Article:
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Women in Professional Practice Especially With a Gender-Inclusive Approach to DesignBy Nupur Prothi Khanna
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L.A. Nupur Prothi Khanna
Nupur Prothi Khanna is a Physical Planner & Landscape Architect from S.P.A Delhi (1994, 1996) and a Conservation graduate from University of York (2003) with nearly two decades... Click here to Read more about L.A. Nupur Prothi Khanna
“You can and should set your own limits and clearly articulate them. This takes courage, but it is also liberating and empowering, and often earns you new respect.” Rosalind Brewer, President and CEO of Sam’s Club, a division of Wal-Mart Stores Inc.
Expanding horizons for women have led to a broad vista of opportunities maximising their involvement in previously male-dominated professions such as the building construction sector. The phenomenal growth in the number of practising women landscape architects in the last century reinforces the possibilities that this industry offers to our gender in particular. Though women in landscape architecture find themselves in minority in senior positions or at site, in particular, however, they have already carved a niche in creating sensitive designs, quality consciousness through attention to detail and time and team management. Their arduous journey in a largely patriarchal (though attempting to be more liberal) urban Indian society has lent them the distinction of managing a duality of tradion and modern, making them more sensitive to a gender-inclusive approache in design. This paper looks at various projects that have been carried out by Delhi based landscape firm Beyond Built Pvt. Ltd., lead and comprising mainly of women. Adopting a research based philosophy, the firm has been involved with a wide range of design, research and awareness building projects in the realm of contemporary and historic landscape design.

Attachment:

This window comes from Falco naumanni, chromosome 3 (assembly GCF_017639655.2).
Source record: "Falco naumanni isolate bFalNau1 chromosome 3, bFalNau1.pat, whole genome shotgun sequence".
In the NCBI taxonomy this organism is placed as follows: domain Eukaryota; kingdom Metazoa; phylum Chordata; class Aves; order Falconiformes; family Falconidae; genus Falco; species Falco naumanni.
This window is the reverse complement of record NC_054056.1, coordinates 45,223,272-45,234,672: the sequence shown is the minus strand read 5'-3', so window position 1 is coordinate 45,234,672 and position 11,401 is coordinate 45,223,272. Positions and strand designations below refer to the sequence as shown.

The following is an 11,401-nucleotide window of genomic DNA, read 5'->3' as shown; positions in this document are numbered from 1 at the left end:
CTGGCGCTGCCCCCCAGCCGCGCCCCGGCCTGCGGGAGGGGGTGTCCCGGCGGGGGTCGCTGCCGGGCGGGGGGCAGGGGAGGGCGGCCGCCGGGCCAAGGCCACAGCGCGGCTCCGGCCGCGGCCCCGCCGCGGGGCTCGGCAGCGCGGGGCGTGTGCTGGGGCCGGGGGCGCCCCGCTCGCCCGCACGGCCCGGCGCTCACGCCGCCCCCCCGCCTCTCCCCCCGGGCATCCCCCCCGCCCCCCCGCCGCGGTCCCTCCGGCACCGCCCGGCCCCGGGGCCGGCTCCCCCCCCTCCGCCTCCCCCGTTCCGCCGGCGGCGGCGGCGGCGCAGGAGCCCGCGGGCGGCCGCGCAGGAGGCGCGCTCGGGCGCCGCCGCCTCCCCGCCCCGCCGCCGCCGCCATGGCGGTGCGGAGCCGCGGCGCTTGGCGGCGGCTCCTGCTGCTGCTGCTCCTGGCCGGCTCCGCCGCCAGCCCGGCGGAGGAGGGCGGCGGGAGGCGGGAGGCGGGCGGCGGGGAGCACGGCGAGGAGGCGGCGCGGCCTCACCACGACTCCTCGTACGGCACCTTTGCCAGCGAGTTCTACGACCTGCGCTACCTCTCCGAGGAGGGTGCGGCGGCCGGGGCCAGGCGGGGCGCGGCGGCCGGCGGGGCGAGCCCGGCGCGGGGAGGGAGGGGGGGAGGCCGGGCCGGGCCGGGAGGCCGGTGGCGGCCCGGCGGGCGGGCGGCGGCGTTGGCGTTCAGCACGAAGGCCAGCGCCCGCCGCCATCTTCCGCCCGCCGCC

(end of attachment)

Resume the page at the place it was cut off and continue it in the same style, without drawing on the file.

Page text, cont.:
The past half a century has seen Indian women expand their career ambitions and spread their wings towards professions and roles previously inaccessible to them for a multitude of factors.
As a result, the 21st century has seen greater integration of Indian women in male dominated fields like building construction, architecture and related design fields. The progression from integration into acceptance and equality is, however, a longer and more arduous journey.
While few women landscape architects or firms engage in the public realm preferring the private or corporate sector for their more intellectual engagement, it is design in public domain, in particular, that can benefit tremendously from involvement of our gender ensuring sensitivity, understanding and inclusivity. Consideration for every age group, socio cultural background and physical ability in our society is the need of the hour in order to offer equitable and healthy user-friendly spaces. Designing of public parks, water front development (Refer Fig. 1a & b) and ecological conservation, greening of slums are some of the areas where we can aspire to ‘make a difference’.
This article offers an opportunity for personal reminiscing looking back at a professional journey that commenced 25 years ago when I chose to take up education in this field. Through nearlydecades of work experience I have witnessed a progression from primarily individual client based to corporate led projects; from landscape architecture working with the natural landscape to designing largely on basement slabs; from rustic natural materials and aesthetics toworking with a glossy palette and fascades. Changing client needs and contexts have had a deep impact on our profession and ethos aspiring to be viewed as a new and upcoming nation to be reckoned with. Tall skyscrapers, glazed cities, exotic plantations and a passion for the global has taken our drawing boards by storm. However, now after two decades of engagement with the upper echelons of society there is a new realisation that our profession needs to engage with the larger community if we are to make any difference to our chaotic urban environments. It is now the decade of ‘designing with a conscience’.